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The Lambani Gypsy Tribe

July 21, 2010 2 min read

It is my good fortune to have spent a lot of time with the members of this tribe, and to have the opportunity to  explore their memes or their psychological make-up as well as their lifestyle. I have lived in their home, eaten their food and worked closely with them.

A few notes from conversations over the years.

First, many of them have strikingly good features. Handsome men and gorgeous women. With innate beauty shining through their faces.

Second, their language is a hybrid of a western Gujarat dialect and a South Indian dialect …maybe this indicates a migration pattern.

Third, their art and craft that is on its deathbed, is similar to that of their relatives in the North West. With each migratory step towards the south, icons and techniques have changed … but the similarities are much greater than the variations and it indicates a unified origin.

And fourth, for various reasons they remained isolated from the education programs that have led to India’s development and as a result, remain financially underdeveloped as a community.

Some of their core beliefs unite them to nature, in ways that the modern world cannot hope to achieve. For example, they are one with the forests in every way. They know the trees, can climb them gracefully, are aware of all the threats and the gifts of the forest, and are not fazed by the ants and the scorpions that abound. Their innate knowledge comes from the bonding they share with all these elements, since their toddler days. It is almost as though they are one of the organs of the living forest organism.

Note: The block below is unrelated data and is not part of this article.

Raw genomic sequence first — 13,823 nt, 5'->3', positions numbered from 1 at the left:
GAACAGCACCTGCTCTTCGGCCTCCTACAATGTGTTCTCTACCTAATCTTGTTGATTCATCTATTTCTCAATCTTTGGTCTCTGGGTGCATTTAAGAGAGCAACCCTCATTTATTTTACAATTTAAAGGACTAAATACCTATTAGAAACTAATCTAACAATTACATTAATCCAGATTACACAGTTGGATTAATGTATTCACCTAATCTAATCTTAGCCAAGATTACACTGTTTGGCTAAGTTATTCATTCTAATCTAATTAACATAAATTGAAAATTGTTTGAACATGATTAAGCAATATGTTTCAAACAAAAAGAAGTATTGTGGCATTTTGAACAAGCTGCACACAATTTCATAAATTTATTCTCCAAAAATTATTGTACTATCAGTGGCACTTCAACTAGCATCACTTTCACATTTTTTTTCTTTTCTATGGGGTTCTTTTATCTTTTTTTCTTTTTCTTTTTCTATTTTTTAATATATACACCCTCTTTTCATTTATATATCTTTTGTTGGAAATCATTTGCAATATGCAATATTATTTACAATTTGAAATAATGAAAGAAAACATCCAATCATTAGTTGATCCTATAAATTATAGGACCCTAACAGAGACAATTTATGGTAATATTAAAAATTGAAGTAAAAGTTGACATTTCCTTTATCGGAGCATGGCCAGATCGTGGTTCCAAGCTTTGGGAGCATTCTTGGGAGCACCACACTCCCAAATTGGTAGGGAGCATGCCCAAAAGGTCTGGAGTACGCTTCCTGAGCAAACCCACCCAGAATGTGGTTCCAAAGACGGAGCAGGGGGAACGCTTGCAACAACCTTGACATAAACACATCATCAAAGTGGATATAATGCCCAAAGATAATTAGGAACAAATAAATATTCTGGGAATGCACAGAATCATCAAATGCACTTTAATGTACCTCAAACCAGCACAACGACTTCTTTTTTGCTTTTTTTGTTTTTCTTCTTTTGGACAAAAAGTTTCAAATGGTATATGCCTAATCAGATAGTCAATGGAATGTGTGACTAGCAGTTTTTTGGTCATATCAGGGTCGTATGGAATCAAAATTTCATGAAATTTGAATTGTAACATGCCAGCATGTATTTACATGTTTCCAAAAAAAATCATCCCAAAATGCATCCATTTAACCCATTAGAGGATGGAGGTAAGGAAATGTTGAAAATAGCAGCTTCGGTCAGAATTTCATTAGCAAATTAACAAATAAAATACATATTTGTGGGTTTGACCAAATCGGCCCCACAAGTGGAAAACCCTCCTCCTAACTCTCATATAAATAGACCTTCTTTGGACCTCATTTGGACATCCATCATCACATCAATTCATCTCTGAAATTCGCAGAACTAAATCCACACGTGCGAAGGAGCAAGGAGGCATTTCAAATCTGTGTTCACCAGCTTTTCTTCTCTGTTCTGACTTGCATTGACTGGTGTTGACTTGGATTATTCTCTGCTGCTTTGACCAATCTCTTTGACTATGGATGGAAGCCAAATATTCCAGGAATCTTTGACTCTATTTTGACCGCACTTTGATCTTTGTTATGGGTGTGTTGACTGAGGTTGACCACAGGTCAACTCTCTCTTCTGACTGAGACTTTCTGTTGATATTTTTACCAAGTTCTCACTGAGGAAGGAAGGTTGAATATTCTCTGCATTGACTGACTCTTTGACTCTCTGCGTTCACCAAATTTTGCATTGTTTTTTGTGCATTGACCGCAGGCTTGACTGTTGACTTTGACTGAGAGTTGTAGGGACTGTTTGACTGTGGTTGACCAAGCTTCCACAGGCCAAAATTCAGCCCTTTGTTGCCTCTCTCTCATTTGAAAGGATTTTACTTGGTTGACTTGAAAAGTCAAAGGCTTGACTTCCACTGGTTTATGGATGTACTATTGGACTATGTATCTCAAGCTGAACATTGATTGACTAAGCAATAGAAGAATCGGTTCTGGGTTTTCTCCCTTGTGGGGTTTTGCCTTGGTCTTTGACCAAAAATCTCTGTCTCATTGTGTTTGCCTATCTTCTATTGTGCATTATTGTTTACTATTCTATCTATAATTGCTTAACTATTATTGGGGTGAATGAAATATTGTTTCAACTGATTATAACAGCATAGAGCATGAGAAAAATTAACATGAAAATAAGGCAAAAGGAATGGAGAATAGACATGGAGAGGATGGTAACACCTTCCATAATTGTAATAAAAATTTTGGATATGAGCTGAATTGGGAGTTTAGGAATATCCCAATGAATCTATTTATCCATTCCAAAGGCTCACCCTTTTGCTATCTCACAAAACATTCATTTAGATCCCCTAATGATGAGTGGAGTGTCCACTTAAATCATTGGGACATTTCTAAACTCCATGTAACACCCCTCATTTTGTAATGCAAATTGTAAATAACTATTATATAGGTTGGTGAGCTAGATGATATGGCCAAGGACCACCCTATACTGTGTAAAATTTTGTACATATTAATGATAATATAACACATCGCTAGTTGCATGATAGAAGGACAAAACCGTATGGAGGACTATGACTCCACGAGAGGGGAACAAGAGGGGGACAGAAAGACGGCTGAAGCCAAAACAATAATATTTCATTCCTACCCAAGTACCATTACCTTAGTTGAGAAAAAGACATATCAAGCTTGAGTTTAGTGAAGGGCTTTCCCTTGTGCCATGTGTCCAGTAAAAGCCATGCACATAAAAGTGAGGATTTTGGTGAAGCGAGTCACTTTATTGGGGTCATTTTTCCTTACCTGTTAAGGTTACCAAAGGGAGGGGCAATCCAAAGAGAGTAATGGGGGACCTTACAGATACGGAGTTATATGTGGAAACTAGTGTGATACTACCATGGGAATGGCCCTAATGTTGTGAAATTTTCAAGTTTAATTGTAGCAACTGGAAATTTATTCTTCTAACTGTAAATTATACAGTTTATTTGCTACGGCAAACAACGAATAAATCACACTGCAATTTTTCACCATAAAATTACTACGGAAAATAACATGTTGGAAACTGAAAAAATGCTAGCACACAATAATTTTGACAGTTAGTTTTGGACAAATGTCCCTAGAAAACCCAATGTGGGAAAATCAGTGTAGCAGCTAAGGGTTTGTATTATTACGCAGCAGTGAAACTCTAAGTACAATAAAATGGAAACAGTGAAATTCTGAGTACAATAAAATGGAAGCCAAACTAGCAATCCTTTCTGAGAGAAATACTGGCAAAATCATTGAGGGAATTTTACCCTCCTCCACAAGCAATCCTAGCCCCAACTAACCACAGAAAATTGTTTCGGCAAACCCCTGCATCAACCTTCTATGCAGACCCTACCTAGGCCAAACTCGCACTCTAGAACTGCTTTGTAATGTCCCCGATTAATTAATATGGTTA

I had once employed one of them to trim a few trees in my hillside forest. The man argued against the cutting of any branches at that stage in the life cylce of the tress, since their flowering season had begun and they would be bearing fruit within a few weeks. Cutting the branches at this stage, would be a sin. This, to me is akin to religion.

Most in hamlets, still use firewood for cooking. They could, chop up wood arbitrarily for their use. But they pick and choose only the dead wood – which not only works better, but also leaves the tree unharmed.

With the intermingling of city folk and tribal folk, the contrast is very stark. Unofrtunately it often works negatively for the tribe. They are seen as financially poorer and therefore, in a world that relies on money as the sole measure of value, these people are looked down upon. Sometimes even laughed at for their dress. And so, this gorgeous community, is giving up its traditions, in order to gel with the rest of the homogenised world.  No more hair jewelry. No more colorful handworked clothes. Daughters are not even taught these adornment skills.

They will retain their unique language forever, and maybe their pure beliefs revering nature, for another generation or two. And then they will be indistinguishable from the rest. Maybe even aspire to wear Ralph Laurens and Armanis. What an awful trade-off that will be!

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